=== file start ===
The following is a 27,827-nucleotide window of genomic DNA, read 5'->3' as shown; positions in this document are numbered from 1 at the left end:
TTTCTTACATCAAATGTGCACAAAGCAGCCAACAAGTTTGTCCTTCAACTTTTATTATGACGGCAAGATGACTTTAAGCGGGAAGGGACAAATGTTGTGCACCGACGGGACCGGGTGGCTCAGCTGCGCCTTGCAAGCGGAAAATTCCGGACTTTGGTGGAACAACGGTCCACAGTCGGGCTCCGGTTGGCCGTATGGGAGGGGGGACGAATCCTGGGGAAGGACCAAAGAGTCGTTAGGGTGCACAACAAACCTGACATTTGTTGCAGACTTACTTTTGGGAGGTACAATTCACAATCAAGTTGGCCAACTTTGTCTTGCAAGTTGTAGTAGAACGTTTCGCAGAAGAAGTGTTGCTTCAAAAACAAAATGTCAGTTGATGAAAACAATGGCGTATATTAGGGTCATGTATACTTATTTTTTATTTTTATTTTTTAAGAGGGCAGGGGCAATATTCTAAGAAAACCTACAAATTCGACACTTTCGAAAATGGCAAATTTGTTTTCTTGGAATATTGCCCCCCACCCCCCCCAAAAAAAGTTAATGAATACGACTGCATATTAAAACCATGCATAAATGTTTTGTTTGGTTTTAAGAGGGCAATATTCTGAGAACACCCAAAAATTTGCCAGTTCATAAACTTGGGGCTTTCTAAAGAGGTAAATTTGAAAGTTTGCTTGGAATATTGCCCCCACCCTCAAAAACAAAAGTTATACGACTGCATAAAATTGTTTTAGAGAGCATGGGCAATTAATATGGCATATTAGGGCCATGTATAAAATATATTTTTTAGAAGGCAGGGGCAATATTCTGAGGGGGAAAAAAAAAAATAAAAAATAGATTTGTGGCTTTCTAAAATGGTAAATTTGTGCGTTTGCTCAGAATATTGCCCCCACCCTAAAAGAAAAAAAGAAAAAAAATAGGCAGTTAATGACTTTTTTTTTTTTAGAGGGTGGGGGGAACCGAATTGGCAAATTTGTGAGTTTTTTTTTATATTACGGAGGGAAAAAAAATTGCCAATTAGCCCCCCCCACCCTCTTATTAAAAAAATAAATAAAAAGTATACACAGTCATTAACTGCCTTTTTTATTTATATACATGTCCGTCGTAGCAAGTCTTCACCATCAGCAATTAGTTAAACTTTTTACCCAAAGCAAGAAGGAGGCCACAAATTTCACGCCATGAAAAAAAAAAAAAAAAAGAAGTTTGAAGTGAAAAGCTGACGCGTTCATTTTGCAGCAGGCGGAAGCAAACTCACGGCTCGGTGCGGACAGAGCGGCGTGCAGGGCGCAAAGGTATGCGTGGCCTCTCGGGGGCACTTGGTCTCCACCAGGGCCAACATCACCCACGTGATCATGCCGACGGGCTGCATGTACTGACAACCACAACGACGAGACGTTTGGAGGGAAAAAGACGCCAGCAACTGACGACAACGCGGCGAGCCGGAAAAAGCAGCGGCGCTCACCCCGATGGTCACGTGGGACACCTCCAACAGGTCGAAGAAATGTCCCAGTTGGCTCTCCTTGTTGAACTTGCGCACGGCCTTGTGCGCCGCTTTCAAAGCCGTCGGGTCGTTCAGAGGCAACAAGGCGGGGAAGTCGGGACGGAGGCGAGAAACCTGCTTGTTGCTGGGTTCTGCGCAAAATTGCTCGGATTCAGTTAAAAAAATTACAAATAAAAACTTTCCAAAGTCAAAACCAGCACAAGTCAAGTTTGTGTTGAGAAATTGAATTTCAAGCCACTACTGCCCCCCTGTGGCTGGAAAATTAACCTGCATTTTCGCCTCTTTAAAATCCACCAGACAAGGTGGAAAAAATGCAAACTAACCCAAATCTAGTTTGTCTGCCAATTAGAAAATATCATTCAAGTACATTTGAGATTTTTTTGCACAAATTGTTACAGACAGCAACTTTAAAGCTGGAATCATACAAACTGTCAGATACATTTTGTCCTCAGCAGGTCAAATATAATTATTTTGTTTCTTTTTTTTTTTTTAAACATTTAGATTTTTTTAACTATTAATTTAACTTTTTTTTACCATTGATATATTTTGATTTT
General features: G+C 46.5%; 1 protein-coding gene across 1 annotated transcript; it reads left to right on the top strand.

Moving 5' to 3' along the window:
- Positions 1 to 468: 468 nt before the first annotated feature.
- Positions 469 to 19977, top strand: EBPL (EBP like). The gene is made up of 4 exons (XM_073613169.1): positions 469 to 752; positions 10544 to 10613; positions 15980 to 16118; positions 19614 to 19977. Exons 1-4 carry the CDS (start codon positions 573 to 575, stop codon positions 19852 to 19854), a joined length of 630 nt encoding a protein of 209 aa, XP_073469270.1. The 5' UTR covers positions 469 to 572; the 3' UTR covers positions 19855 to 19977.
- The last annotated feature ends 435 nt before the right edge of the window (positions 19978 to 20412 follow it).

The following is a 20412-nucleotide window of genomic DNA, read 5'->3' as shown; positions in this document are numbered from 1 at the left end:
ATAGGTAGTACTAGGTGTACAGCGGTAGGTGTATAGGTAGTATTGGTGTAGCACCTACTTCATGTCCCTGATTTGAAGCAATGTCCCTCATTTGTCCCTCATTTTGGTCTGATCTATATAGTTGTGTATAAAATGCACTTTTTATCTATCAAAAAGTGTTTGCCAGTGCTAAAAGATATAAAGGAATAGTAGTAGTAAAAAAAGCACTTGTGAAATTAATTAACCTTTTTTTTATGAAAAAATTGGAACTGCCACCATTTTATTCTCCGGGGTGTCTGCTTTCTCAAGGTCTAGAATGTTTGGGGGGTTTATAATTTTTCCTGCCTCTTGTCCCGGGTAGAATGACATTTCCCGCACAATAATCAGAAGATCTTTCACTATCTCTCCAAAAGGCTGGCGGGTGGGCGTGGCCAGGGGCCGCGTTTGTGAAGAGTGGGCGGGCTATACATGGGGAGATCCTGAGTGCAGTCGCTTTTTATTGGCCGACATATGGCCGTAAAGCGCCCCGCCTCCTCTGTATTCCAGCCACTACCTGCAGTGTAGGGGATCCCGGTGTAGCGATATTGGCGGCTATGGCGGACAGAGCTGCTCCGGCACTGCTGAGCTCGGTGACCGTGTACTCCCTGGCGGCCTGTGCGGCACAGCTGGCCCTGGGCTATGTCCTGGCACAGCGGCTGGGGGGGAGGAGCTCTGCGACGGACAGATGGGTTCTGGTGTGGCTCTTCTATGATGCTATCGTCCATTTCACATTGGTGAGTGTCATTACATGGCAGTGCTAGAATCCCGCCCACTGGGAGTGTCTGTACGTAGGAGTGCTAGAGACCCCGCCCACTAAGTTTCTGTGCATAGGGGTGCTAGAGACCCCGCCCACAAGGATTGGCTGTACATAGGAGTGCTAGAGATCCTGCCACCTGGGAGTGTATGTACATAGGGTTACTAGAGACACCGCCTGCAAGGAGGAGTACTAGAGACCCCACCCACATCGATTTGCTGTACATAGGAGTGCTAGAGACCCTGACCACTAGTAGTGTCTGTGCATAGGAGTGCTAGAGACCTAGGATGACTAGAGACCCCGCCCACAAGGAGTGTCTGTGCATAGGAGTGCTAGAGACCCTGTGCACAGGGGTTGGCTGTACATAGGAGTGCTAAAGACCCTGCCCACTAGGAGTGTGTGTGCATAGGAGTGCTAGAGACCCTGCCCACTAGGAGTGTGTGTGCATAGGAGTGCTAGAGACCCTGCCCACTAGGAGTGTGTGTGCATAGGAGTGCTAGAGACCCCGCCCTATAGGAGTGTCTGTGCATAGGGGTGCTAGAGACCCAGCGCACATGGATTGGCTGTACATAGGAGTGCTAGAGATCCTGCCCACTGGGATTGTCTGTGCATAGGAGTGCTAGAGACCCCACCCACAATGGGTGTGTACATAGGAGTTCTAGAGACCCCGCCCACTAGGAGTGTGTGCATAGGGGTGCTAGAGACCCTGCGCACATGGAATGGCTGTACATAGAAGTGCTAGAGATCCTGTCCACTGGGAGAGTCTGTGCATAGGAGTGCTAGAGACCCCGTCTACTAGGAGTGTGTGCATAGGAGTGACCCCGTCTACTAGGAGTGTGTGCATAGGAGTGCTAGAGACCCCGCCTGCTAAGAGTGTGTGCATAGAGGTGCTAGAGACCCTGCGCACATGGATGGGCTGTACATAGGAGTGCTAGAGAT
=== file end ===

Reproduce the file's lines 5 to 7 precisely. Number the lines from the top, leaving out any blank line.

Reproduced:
- Positions 1 to 468: 468 nt before the first annotated feature.
- Positions 469 to 19977, top strand: EBPL (EBP like). The gene is made up of 4 exons (XM_073613169.1): positions 469 to 752; positions 10544 to 10613; positions 15980 to 16118; positions 19614 to 19977. Exons 1-4 carry the CDS (start codon positions 573 to 575, stop codon positions 19852 to 19854), a joined length of 630 nt encoding a protein of 209 aa, XP_073469270.1. The 5' UTR covers positions 469 to 572; the 3' UTR covers positions 19855 to 19977.
- The last annotated feature ends 435 nt before the right edge of the window (positions 19978 to 20412 follow it).